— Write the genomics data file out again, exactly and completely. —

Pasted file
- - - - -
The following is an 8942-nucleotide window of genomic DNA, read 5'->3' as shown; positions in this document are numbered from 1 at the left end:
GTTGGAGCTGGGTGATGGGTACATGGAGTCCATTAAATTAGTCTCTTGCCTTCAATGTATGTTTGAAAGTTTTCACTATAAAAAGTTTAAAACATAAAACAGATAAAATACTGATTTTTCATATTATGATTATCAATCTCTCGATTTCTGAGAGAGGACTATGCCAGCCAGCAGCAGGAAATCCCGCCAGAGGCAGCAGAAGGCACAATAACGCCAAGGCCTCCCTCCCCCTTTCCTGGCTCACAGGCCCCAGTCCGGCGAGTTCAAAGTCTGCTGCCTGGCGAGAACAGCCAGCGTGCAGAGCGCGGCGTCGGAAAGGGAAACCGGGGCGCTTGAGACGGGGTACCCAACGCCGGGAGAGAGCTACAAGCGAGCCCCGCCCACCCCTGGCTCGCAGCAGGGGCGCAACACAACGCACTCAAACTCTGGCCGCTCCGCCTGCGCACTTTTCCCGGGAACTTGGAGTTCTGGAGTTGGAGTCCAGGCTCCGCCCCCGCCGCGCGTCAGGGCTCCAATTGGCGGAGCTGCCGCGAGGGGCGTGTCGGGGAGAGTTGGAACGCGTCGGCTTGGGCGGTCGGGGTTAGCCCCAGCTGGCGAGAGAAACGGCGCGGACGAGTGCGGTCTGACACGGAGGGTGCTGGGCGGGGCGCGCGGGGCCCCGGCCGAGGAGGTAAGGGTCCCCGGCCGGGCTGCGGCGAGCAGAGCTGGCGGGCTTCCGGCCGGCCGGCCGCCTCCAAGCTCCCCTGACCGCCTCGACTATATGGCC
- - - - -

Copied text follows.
The following is an 8942-nucleotide window of genomic DNA, read 5'->3' as shown; positions in this document are numbered from 1 at the left end:
GTTGGAGCTGGGTGATGGGTACATGGAGTCCATTAAATTAGTCTCTTGCCTTCAATGTATGTTTGAAAGTTTTCACTATAAAAAGTTTAAAACATAAAACAGATAAAATACTGATTTTTCATATTATGATTATCAATCTCTCGATTTCTGAGAGAGGACTATGCCAGCCAGCAGCAGGAAATCCCGCCAGAGGCAGCAGAAGGCACAATAACGCCAAGGCCTCCCTCCCCCTTTCCTGGCTCACAGGCCCCAGTCCGGCGAGTTCAAAGTCTGCTGCCTGGCGAGAACAGCCAGCGTGCAGAGCGCGGCGTCGGAAAGGGAAACCGGGGCGCTTGAGACGGGGTACCCAACGCCGGGAGAGAGCTACAAGCGAGCCCCGCCCACCCCTGGCTCGCAGCAGGGGCGCAACACAACGCACTCAAACTCTGGCCGCTCCGCCTGCGCACTTTTCCCGGGAACTTGGAGTTCTGGAGTTGGAGTCCAGGCTCCGCCCCCGCCGCGCGTCAGGGCTCCAATTGGCGGAGCTGCCGCGAGGGGCGTGTCGGGGAGAGTTGGAACGCGTCGGCTTGGGCGGTCGGGGTTAGCCCCAGCTGGCGAGAGAAACGGCGCGGACGAGTGCGGTCTGACACGGAGGGTGCTGGGCGGGGCGCGCGGGGCCCCGGCCGAGGAGGTAAGGGTCCCCGGCCGGGCTGCGGCGAGCAGAGCTGGCGGGCTTCCGGCCGGCCGGCCGCCTCCAAGCTCCCCTGACCGCCTCGACTATATGGCC